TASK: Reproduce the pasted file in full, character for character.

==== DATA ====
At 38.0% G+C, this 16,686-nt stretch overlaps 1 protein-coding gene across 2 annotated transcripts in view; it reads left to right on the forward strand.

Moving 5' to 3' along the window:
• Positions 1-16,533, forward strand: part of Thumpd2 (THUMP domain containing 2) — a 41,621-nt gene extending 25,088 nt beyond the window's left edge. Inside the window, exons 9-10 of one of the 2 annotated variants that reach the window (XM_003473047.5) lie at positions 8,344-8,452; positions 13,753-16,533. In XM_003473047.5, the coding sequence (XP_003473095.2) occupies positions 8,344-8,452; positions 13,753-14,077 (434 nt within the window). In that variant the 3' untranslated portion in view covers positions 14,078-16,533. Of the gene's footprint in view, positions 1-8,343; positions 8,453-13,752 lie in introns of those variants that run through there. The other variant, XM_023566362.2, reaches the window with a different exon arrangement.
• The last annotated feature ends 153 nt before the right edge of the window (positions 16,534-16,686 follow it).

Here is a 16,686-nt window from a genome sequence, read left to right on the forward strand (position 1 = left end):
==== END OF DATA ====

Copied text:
At 38.0% G+C, this 16,686-nt stretch overlaps 1 protein-coding gene across 2 annotated transcripts in view; it reads left to right on the forward strand.

Moving 5' to 3' along the window:
• Positions 1-16,533, forward strand: part of Thumpd2 (THUMP domain containing 2) — a 41,621-nt gene extending 25,088 nt beyond the window's left edge. Inside the window, exons 9-10 of one of the 2 annotated variants that reach the window (XM_003473047.5) lie at positions 8,344-8,452; positions 13,753-16,533. In XM_003473047.5, the coding sequence (XP_003473095.2) occupies positions 8,344-8,452; positions 13,753-14,077 (434 nt within the window). In that variant the 3' untranslated portion in view covers positions 14,078-16,533. Of the gene's footprint in view, positions 1-8,343; positions 8,453-13,752 lie in introns of those variants that run through there. The other variant, XM_023566362.2, reaches the window with a different exon arrangement.
• The last annotated feature ends 153 nt before the right edge of the window (positions 16,534-16,686 follow it).

Here is a 16,686-nt window from a genome sequence, read left to right on the forward strand (position 1 = left end):